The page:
Hydrogen Clathrate Structures in Rare Earth Hydrides at High Pressures: Possible Enroute to Room-temperature Superconductivity

26 Sep 2017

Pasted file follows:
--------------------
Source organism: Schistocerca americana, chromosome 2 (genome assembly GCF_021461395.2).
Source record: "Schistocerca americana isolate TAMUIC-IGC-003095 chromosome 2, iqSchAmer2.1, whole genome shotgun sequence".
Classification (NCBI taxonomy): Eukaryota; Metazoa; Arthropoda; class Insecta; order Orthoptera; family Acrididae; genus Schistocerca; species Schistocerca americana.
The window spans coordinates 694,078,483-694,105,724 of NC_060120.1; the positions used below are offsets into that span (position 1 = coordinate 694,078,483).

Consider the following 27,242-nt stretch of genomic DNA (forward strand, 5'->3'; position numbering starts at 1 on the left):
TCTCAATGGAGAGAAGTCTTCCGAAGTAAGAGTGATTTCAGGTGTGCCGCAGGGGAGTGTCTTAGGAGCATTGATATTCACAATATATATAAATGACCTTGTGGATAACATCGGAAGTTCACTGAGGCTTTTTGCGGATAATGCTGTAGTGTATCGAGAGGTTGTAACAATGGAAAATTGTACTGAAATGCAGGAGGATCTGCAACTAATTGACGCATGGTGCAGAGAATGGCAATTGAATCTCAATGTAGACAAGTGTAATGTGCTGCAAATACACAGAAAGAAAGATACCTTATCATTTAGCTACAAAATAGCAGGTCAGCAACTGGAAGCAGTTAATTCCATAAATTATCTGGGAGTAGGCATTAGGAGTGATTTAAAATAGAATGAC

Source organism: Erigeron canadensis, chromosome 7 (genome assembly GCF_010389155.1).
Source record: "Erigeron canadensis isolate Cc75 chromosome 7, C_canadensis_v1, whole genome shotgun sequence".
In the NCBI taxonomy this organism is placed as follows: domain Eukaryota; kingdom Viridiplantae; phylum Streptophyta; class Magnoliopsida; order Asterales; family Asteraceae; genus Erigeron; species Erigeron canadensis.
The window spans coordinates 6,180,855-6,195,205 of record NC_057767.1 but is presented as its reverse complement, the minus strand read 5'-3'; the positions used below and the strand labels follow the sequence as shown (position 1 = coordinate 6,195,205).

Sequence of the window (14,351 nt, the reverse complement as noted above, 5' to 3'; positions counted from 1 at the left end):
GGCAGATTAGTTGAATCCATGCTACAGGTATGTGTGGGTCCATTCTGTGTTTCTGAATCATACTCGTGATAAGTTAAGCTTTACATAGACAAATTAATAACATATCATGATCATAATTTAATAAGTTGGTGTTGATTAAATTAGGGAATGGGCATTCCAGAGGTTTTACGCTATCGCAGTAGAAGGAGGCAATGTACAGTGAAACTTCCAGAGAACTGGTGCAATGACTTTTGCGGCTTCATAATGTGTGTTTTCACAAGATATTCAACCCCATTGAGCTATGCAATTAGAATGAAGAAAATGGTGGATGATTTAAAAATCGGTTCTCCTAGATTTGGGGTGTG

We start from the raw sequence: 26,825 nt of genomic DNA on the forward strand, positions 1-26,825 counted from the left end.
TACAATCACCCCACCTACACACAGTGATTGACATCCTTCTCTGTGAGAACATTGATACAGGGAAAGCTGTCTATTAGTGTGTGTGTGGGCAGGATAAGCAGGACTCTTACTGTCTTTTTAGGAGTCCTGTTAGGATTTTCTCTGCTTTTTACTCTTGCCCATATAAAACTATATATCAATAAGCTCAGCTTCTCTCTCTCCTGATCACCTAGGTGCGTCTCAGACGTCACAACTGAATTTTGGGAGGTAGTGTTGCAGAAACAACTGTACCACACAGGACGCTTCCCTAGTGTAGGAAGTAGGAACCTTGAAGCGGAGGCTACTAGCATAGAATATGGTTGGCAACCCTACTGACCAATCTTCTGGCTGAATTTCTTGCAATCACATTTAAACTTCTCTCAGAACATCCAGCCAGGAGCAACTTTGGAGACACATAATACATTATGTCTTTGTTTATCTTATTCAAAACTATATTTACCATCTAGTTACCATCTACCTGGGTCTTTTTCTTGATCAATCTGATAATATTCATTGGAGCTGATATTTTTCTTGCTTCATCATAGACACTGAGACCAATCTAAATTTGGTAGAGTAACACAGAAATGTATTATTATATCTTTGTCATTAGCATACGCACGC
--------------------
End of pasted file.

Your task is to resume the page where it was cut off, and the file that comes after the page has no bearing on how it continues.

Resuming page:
Room-temperature superconductivity has been a long-held dream and an area of intensive research. Recent experimental findings of superconductivity at 200 K in highly compressed hydrogen (H) sulfides have demonstrated the potential for achieving room-temperature superconductivity in compressed H-rich materials. We report first-principles structure searches for stable H-rich clathrate structures in rare earth hydrides at high pressures. The peculiarity of these structures lies in the emergence of unusual H cages with stoichiometries H24, H29, and H32, in which H atoms are weakly covalently-bonded to one another, with rare earth atoms occupying the centers of the cages. We have found that high-temperature superconductivity is closely associated with H clathrate structures with large H-derived electronic densities of states at the Fermi level and strong electron-phonon coupling related to the stretching and rocking motions of H atoms within the cages. Strikingly, a Yttrium (Y) H32 clathrate structure of stoichiometry YH10 is predicted to be a potential room-temperature superconductor with an estimated Tc of up to 303 K at 400 GPa, as derived by direct solution of the Eliashberg equation.